But aren’t some people into pain?

When discussing pain intensity and unpleasantness, one might wonder about masochists.

Philip Miller and Molly Devon describe a masochist as

One who derives sexual pleasure by receiving pain, domination, and/or humiliation, so-named for the genteel musings of the Austrian writer, Leopold von Sacher-Masoch. Contrary to popular opinion, the masochist still uses novocaine at the dentist and doesn’t proffer her body for vivisection. She will also decline PTA presidential nominations as readily as any non-masochist. It is only pain within the erotic context that she enjoys.
Within the scene, the term is often used to distinguish between those with a higher tolerance or enjoyment of punishment as opposed to those who prefer more sensual activities.
(Miller & Devon, 1995)

(Note that, while the use of the terms “pain” and “punishment” in this passage don’t reflect clinical use, the authors are not writing for a clinical audience.)

Tongue in cheek though it is, Miller and Devon’s emphasis on context is an important part of understanding how masochists can take nociceptive stimuli that often are related to actual tissue damage and experience them as something that is not, as the IASP definition of pain puts it, “always unpleasant” (“ IASP Terminology – IASP ,” 2017).

Within a sadomasochistic context, masochists have an expectation that tissue damage will be restricted to pre-negotiated, acceptable limits. While minor trauma, such as scrapes, bruises, and cuts, is not uncommon, practitioners of sadomasochism take significant precautions to avoid long-term harm. Miller and Devon’s work includes many pages of advice about inducing nociception without causing injury, and they quote Ms. Marie Constance saying, “Darling, I would never harm you , but there is a world of difference between hurt and harm, you know” (Miller & Devon, 1995).

Surprisingly little research has been done on exactly how a masochistic brain converts these nociceptive signals into something that is not pain. Kamping et al. used functional magnetic resonance imaging to compare the brains of healthy self-identified masochists to those of healthy non-masochistic controls while observing images that from the International Affective Picture System that were considered positive, negative, or neutral. In addition, they had a set of ten pictures that contained sadomasochistic content, and did ten trials with no picture at all (Kamping et al., 2016). They already knew, from previous research, that people in general tend to experience less pain when viewing pleasant images. Mathieu Roy et al. observed, “Emotions induced by pleasant or unpleasant pictures modulated the responses to painful electrical stimulations in the right insula, paracentral lobule, parahippocampal gyrus, thalamus, and amygdala” (Roy, Piche, Chen, Peretz, & Rainville, 2009).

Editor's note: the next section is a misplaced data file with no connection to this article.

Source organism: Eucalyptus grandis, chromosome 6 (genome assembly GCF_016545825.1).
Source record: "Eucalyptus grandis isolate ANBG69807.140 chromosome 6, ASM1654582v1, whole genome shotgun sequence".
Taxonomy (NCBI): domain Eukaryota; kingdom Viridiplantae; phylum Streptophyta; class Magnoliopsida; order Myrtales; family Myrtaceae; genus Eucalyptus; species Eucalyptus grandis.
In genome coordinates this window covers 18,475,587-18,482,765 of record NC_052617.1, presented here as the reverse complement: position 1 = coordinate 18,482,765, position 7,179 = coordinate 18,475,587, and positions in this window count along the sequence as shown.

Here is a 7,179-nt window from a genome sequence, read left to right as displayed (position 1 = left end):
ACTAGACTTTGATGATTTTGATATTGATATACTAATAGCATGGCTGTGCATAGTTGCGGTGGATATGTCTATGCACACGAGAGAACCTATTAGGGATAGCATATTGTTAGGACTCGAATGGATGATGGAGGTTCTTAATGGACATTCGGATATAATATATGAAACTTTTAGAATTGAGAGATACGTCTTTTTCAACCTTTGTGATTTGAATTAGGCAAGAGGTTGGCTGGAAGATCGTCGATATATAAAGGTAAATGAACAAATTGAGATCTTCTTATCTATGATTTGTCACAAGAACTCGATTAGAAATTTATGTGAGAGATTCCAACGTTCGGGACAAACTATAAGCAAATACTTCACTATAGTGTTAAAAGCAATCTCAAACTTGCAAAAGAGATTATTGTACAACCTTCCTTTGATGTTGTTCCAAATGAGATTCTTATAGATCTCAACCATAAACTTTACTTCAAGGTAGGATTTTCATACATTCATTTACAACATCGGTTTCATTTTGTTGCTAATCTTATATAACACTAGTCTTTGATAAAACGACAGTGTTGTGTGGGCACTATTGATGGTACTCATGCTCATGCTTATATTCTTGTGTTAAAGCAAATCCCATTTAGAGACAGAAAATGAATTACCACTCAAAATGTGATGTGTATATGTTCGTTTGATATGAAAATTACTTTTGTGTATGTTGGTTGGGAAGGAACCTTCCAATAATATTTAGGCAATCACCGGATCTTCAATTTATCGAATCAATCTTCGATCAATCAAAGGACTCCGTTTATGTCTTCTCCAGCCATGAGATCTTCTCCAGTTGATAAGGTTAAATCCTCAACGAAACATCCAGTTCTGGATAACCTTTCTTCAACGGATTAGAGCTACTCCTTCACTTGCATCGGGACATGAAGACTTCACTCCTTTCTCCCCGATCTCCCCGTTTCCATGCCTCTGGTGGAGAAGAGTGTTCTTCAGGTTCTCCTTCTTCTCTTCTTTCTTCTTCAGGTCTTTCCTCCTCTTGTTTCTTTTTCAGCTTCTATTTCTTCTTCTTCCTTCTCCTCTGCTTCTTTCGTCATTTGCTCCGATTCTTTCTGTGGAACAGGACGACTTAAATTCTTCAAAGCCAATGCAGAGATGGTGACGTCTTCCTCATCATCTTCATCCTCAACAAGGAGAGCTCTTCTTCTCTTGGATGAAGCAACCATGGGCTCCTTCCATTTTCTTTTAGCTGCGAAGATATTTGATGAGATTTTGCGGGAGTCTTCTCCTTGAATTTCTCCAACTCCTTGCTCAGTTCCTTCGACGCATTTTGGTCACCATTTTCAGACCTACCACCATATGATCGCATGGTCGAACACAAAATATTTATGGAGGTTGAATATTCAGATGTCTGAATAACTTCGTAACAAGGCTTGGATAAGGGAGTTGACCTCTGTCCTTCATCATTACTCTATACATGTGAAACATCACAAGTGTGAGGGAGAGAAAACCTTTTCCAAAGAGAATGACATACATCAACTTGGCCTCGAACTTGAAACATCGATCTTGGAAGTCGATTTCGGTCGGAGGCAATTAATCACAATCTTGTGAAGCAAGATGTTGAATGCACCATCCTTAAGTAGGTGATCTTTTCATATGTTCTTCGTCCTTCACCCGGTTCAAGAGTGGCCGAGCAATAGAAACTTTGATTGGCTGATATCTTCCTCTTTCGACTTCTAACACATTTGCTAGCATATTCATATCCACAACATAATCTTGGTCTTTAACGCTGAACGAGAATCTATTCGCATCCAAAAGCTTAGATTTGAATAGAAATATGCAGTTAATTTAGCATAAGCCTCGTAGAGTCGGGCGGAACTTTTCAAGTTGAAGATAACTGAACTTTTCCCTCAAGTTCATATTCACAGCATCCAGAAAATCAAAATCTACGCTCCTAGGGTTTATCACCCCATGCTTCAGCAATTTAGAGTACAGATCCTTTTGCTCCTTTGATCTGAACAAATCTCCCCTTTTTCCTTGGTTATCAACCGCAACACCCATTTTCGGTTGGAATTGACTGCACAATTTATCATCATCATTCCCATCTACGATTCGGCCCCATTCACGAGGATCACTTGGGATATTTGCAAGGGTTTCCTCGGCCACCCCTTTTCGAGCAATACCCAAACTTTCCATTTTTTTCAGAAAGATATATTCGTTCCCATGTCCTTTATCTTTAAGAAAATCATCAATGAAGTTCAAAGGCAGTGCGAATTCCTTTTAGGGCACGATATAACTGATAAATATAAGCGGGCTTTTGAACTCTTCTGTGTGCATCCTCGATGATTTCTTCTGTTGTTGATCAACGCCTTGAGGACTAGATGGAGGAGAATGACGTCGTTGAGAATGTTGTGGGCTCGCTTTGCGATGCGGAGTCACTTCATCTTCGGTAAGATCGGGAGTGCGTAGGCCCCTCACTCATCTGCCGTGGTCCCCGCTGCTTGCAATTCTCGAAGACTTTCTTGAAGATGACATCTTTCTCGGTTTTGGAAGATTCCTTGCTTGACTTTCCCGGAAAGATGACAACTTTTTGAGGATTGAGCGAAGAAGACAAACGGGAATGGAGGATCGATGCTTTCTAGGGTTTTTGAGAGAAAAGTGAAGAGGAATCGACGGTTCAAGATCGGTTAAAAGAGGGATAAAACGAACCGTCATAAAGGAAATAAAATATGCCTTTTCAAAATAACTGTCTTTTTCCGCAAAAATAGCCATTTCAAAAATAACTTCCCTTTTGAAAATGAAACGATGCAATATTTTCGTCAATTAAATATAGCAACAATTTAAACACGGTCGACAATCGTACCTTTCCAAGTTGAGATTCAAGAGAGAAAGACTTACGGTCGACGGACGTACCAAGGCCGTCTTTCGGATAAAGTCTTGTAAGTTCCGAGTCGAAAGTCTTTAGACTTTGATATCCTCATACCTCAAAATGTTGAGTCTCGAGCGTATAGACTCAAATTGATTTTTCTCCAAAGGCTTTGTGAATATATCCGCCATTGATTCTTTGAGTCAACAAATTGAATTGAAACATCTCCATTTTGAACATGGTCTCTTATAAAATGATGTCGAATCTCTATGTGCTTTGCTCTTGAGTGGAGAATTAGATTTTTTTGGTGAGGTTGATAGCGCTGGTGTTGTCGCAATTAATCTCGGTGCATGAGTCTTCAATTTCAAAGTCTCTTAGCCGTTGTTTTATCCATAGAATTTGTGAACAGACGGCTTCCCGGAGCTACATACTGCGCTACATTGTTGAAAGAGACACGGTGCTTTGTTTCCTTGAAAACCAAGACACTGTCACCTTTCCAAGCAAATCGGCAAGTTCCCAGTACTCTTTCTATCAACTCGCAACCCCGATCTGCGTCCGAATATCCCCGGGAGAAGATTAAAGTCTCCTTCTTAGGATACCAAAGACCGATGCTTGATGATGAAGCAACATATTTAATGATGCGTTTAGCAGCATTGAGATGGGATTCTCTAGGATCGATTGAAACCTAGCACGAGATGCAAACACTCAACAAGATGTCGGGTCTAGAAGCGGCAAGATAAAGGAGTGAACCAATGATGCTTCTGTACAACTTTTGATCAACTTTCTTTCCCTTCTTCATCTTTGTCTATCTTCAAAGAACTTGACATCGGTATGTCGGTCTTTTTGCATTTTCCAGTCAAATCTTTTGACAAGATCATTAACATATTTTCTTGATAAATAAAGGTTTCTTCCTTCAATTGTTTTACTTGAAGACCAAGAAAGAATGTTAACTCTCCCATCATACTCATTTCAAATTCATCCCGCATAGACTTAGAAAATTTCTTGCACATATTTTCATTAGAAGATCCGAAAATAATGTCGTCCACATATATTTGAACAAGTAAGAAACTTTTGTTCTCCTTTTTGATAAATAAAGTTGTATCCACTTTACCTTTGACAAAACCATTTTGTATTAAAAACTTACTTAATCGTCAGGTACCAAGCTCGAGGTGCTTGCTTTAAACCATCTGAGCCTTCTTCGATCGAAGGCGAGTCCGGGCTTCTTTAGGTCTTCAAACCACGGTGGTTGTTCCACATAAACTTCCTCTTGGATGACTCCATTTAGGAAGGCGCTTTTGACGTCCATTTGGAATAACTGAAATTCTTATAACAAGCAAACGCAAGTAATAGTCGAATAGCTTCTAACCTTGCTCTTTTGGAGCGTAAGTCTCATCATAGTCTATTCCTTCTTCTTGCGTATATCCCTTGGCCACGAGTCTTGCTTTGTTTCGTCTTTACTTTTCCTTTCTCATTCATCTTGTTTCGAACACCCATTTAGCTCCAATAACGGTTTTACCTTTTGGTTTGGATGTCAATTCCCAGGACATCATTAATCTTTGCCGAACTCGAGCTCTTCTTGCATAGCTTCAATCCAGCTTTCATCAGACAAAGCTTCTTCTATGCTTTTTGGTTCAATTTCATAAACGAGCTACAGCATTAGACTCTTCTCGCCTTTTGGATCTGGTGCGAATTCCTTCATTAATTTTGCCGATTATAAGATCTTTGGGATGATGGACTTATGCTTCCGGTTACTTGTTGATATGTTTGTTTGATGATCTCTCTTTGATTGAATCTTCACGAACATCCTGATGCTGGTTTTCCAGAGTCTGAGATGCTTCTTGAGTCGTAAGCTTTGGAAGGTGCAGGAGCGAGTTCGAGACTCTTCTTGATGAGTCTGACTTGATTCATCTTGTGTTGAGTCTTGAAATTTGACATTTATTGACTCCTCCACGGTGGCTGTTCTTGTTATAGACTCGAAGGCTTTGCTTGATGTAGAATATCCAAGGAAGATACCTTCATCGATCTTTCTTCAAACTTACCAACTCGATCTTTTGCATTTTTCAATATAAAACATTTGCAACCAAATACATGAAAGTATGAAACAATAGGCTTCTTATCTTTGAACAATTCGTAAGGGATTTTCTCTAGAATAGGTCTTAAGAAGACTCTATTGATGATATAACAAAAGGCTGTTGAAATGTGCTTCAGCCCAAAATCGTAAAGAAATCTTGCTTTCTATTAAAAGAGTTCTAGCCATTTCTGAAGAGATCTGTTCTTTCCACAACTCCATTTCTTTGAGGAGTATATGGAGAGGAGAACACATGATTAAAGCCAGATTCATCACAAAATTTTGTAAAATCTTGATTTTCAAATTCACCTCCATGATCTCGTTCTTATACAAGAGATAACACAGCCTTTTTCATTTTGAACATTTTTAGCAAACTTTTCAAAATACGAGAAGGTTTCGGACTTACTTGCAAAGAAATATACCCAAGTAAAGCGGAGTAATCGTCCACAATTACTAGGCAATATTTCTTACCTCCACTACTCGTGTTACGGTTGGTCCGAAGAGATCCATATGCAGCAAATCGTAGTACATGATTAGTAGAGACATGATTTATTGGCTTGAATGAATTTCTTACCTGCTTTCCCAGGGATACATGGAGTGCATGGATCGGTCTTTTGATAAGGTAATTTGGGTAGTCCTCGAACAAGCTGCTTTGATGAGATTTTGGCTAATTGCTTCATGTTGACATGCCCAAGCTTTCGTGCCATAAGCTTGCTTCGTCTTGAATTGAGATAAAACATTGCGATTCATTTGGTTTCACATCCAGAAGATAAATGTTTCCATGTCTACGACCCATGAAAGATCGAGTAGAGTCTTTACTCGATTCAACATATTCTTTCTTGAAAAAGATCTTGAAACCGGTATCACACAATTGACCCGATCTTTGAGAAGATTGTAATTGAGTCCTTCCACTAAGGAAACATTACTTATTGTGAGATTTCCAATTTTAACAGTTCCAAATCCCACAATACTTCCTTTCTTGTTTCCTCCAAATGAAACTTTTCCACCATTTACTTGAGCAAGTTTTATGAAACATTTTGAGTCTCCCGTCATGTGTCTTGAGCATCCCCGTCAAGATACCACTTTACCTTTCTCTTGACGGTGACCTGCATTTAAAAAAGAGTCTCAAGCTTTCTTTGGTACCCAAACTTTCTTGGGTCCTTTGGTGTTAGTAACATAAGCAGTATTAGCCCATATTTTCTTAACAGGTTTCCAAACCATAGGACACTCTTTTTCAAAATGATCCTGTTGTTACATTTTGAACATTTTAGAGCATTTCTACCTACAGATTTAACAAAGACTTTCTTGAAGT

When Kamping et al. compared the baseline pain tolerance of masochists and non-masochists, they found them similar. “As expected, masochists and controls showed no significant differences in pain threshold and tolerance. They did not significantly differ in pain intensity and pain unpleasantness ratings when painful stimuli were presented without an additional emotional context.” Both groups responded similarly to the positive and neutral images from the International Affective Picture System images, with some differences in neural function but not in pain perception between the two groups when viewing unpleasant pictures.

When viewing masochistic pictures, however, there were significant differences, with masochists reporting reduced pain intensity and unpleasantness to a degree normally associated with opioid drugs. The differential brain activation in masochists had little overlap with brain areas that other studies showed responding to sexual arousal, but were largely in areas that have been well documented as associated with pain. This neurologican and pain-reductions effects were related to the length of subjects’ interest in masochism, suggesting that the ability to modulate pain intensity and unpleasantness is learned rather than innate (Kamping et al., 2016).

While the nociception experienced by masochists while playing with “pain” lacks the unpleasantness required by the IASP definition, it is still referred to as pain by those who engage in it recreationally. More promisingly, there is some evidence that the “novel mechanisms of contextual pain modulation” are learned and, therefore, learnable; Kamping et al suggest that, with further research, this “might also be useful in treating clinical pain” (Kamping et al., 2016).

IASP Terminology – IASP . (2017, December 14). Retrieved November 18, 2018, from http://www.iasp-pain.org/Education/Content.aspx?ItemNumber=1698&navItemNumber=576#Pain
Kamping, S., Andoh, J., Bomba, I. C., Diers, M., Diesch, E., & Flor, H. (2016). Contextual modulation of pain in masochists. PAIN, 157(2), 445–455. doi:10.1097/j.pain.0000000000000390
Miller, P., & Devon, M. (1995). Screw the Roses, Send Me the Thorns. Fairfield: Mystic Rose Books.
Roy, M., Piche, M., Chen, J.-I., Peretz, I., & Rainville, P. (2009). Cerebral and spinal modulation of pain by emotions. Proceedings of the National Academy of Sciences, 106(49), 20900–20905. doi:10.1073/pnas.0904706106

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